Inside The Hardcore, Full-Contact Sport Played Entirely In Boats

Everything you need to know about this week’s Canoe Polo World Championships

Image via Tuomo Sainio (cc)

For those who watch water polo and think, “That would be fun, but treading water looks excruciating,” we present the Canoe Polo World Championships, which kicked off this week in Syracuse, Italy. Canoe polo is kayak-infused water basketball, and it’s glorious.

The rules are simple: Teams of five kayakers, including one goalkeeper, face off in a 35 meters long by 23 meters wide pool or pitch. They attempt to throw a ball into a square net hanging two meters above the opposing side’s back line. Competitors can use their paddles and hands but can’t hold the ball longer than five seconds. Further, teams can’t maintain possession for longer than 60 seconds without shooting, and players must avoid such fouls as “illegal kayak tackle” and “illegal use of the paddle.”

For equipment, players compete in special lightweight kayaks with foam-protected edges, while wearing helmets and faceguards. It’s a contact sport, full of flailing arms and paddles. Boats capsize, or worse. This week’s defending champions are the French men and German women, who are part of a field of 24 nations on the men’s side and 18 on the women’s, respectively. The French are led by canoe polo legend Maxime Gohier, who is competing in the event for the final time this year, while the German women aim for their third consecutive (and sixth overall) title.

But that’s just this week in Syracuse. Canoe polo’s roots date back millennia. Inuit tribes in the Arctic Circle, who designed the world’s first single-person canoes (which Americans today call “kayaks”), used these smaller boats to hunt whales, seals, and other sea mammals. They also used kayaks to play games, incorporating weapons and targets into competitions designed to improve hunting skills.

Meanwhile, canoe-based ball sports emerged in Europe in the late 19th century, with varying rules and regulations. Great Britain typically used two-person boats, but also played a version in which competitors rode wooden barrels adorned with horse heads. Germany played a longer game on a larger pitch, while France focused on paddling skills.

Canoe Polo in the London Charivarl, October 2, 1875 (Image via JW Lester)

Canoe polo was mostly played in rivers until the ‘60s, when London started building pools in public schools. Brits brought the game indoors, forever changing the sport. The smaller playing area led to smaller plastic kayaks and new rules, which became the official version of the sport when the International Canoe Federation published polo’s first rulebook in 1986.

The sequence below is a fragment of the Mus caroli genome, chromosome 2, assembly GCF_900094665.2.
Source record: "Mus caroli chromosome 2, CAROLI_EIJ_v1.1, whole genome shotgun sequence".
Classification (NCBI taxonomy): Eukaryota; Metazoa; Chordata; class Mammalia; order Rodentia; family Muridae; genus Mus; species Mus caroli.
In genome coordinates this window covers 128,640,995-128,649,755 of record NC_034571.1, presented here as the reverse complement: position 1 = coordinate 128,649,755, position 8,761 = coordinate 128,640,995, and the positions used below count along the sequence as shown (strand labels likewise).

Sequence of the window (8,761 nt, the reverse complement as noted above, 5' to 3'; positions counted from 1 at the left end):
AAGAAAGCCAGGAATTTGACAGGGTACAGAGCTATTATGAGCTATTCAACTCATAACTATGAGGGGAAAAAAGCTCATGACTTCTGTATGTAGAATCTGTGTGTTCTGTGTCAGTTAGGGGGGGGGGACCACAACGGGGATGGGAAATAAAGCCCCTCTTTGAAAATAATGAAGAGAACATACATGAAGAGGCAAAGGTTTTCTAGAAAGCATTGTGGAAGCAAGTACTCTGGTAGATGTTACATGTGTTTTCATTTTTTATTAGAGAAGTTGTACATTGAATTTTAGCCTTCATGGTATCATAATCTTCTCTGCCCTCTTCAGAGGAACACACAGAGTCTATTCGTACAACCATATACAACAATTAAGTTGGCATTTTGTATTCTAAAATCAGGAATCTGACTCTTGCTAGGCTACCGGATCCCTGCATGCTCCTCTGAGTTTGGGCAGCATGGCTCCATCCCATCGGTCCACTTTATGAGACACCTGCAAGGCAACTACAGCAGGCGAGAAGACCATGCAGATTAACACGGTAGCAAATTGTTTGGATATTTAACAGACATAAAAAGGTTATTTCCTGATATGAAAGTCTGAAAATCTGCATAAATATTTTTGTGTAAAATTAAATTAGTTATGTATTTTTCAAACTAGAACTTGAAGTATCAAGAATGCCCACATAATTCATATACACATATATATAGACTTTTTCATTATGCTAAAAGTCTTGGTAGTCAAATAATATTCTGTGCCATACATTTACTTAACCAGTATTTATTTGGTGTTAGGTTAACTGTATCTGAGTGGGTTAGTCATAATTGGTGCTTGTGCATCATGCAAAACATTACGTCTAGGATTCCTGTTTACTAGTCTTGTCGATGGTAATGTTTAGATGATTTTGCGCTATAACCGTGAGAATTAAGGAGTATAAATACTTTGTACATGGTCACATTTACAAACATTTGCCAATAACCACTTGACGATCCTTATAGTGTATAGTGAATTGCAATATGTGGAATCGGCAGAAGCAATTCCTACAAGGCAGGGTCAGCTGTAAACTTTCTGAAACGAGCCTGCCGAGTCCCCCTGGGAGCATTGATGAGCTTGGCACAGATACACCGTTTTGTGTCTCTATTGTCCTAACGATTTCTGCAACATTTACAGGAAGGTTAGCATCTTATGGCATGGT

As the sport grew from novelty to global niche phenomenon in the ‘90s, the ICF launched the Canoe Polo World Championships, hosting 18 countries at the inaugural 1994 games in Sheffield, England. The 2014 installment in France hosted 28 countries and was streamed by six million viewers. It’s still not an Olympic sport, but Team USA and other national committees manage canoe polo teams, and the World Games added the sport in 2005. This week’s late-round matchups can be watched on YouTube.

And if a competitor capsizes and is knocked out of his/her kayak, according to the rules, “The player may not take any further part in the play and must leave the playing area immediately, with all of their equipment.” Consider yourself prepared.

Julian Meehan

Young leaders from around the world are gathering at the United Nations Headquarters in New York Saturday to address arguably the most urgent issue of our time. The Youth Climate Summit comes on the heels of an international strike spearheaded by Greta Thunberg, the 16-year-old climate activist from Sweden, who arrived in New York via emissions-free sailboat earlier this month.

Translated from Swedish, "berg" means "mountain," so it may feel fated that a young woman with Viking blood in her veins and summit in her name would be at the helm. But let's go out on a limb and presume Thunberg, in keeping with most activists, would chafe at the notion of pre-ordained "destiny," and rightly so. Destiny is passive — it happens to you. It's also egomaniacal. Change, on the other hand, is active; you have to fight. And it is humble. "We need to get angry and understand what is at stake," Thunberg declared. "And then we need to transform that anger into action."

This new generation of activists' most pernicious enemy is denial. The people in charge — complacent politicians and corporation heads who grossly benefit from maintaining the status quo — are buffered from real-life consequences of climate change. But millions of people don't share that privilege. For them, climate change isn't an abstract concept, but a daily state of emergency, whether it comes in the form of "prolonged drought in sub-Saharan Africa…devastating tropical storms sweeping across Southeast Asia, the Caribbean and the Pacific…[or] heatwaves and wildfires," as Amnesty International reportsare all too real problems people are facing on a regular basis.

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